Statement of Gustavo Torres, Executive Director of CASA de Maryland and CASA de Virginia Breadth of Administrative Reform

Posted November 14, 2014 /

Statement of Gustavo Torres, Executive Director of CASA de Maryland and CASA de Virginia

Breadth of Administrative Reform

November 13, 2014


In a November 6 New York Times article, I was quoted arguing that even if only a few million benefit from Administrative Relief, it would be a start.  I misspoke.  I believe, my more than 60,000 members across Maryland and Virginia believe, that the President has a responsibility to provide relief to many millions of families, Aspiring Americans, from coast to coast.  After a long and painful journey together, we have very high expectations that President Obama should and will legalize all people who contribute to our economy, whether they have been here 10 years or 5 years or 1 year.  We believe that President Obama should and will legalize all parents, whether their work supports children abroad or children here, and most especially children that have Deferred Action status.

To describe the impact of this decision on the entire American family, I want to describe CASA members Antonio and Ruth Aleman.  The couple has lived in the United States for 11 years.  Their children, Beatriz age 24 and Erick age 17, were beneficiaries of the President’s DACA program.  Since receiving her green card, Beatriz has been able to get a job as a bank teller and is raising her 2 year old son.  Erick is in 11th grade at Surrattsville High School in Clinton, Maryland.   They are a family of community activists, leaders in their local Catholic parish that spend countless hours assisting the immigrant community in Southern Prince George’s County.  Today, Antonio drives a truck delivering food products to local ethnic groceries but at his previous job, the employer forced workers to labor exposed to toxic chemicals without protective gear. Antonio, fearful of the impact on his coworkers’ health, was the only one who stood up to challenge the conditions, filing a complaint and losing his job in retaliation.  The Alemans are heroes.  They deserve relief.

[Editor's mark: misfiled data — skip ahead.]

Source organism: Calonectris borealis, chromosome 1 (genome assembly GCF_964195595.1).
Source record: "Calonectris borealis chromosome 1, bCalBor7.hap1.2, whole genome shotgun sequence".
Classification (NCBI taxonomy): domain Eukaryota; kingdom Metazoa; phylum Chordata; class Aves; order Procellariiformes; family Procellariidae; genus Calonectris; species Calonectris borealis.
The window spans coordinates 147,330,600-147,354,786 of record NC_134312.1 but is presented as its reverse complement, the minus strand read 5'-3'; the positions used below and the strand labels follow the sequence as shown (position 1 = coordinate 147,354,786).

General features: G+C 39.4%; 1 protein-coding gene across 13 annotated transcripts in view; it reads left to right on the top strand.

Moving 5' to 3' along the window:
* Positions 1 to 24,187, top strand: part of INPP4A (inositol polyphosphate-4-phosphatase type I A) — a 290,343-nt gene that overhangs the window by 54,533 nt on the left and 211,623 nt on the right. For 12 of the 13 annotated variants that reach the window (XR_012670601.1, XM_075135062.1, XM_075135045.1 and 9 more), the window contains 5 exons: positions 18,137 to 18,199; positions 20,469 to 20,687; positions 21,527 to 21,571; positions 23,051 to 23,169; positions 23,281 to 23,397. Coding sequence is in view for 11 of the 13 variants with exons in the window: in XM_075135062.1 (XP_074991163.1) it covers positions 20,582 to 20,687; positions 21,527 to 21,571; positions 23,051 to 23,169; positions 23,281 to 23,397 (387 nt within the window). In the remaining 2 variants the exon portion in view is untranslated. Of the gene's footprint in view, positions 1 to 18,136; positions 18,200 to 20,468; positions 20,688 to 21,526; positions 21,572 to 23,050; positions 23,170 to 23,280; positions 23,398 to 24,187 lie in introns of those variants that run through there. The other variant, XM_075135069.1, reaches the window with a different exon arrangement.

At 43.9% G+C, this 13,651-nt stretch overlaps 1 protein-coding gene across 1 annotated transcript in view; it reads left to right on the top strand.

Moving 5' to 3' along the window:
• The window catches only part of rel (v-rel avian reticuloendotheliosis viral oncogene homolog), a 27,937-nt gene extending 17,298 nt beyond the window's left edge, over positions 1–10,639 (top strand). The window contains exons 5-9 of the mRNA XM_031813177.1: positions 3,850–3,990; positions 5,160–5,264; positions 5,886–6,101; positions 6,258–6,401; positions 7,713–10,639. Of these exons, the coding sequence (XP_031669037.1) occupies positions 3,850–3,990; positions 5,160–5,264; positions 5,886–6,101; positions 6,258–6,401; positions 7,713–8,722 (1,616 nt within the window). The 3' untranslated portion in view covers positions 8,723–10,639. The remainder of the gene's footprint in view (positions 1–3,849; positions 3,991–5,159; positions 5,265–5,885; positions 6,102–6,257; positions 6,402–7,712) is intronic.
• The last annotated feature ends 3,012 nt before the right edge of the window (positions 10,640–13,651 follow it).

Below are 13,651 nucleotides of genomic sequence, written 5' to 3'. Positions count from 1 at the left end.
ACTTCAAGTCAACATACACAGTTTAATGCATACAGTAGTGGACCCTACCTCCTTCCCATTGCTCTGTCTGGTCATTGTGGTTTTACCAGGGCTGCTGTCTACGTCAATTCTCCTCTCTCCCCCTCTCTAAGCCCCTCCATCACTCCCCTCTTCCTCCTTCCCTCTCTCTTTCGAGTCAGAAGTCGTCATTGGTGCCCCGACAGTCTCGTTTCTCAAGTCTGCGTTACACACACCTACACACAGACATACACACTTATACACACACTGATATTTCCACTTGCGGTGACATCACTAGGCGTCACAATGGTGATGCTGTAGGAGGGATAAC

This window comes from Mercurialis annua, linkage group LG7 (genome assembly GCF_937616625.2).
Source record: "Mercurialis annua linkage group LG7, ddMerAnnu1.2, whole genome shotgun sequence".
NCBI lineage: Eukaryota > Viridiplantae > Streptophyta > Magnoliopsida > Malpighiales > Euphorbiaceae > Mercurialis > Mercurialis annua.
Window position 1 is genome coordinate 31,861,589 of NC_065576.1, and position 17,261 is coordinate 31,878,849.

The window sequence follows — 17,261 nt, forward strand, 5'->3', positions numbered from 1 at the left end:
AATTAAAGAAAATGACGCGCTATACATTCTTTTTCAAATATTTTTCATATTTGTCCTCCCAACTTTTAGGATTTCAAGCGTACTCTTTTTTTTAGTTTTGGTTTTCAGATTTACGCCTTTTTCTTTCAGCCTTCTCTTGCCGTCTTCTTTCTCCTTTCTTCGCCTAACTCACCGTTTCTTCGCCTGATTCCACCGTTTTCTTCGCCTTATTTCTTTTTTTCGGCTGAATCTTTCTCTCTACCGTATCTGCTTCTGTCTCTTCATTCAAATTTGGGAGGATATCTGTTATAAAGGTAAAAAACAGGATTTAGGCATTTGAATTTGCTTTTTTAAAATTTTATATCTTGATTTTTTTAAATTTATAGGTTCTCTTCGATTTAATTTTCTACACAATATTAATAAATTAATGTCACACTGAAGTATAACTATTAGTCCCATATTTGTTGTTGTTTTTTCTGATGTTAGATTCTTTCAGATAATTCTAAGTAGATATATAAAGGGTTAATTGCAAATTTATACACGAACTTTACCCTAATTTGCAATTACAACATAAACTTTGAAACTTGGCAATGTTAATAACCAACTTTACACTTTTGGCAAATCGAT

I would also like to describe CASA member Marie Therese Pango.  She and her daughter Cindy Kolade immigrated from the Ivory Coast 9 years ago and settled in Baltimore.  Like Erick and Beatriz, Cindy was able to apply for DACA status.   Now a college junior, Cindy thanks her mom for instilling in her the value of hard work and the courage to speak out against injustice.  Marie Therese, a music professor in her home country, took odd jobs and taught piano lessons to support her daughter through high school and into college.   She has become a local leader, leading her church choir and providing religious training to congregants at her local Catholic parish.  Marie Therese is a hero.  She deserves relief.

Who is sufficiently “American” to be provided administrative relief?  How many years, how many relatives?  We believe that now is not a moment of limitation but a time for vision.  This is not a negotiation with opponents of immigrants.  This is President Obama’s vision of who belongs.  And we are asking the President to be a visionary.  To embrace the opportunity that he has in his hands to welcome the entire American family.  Your neighbors, our members.  Fighters for justice who are friends, coworkers, sisters and brothers.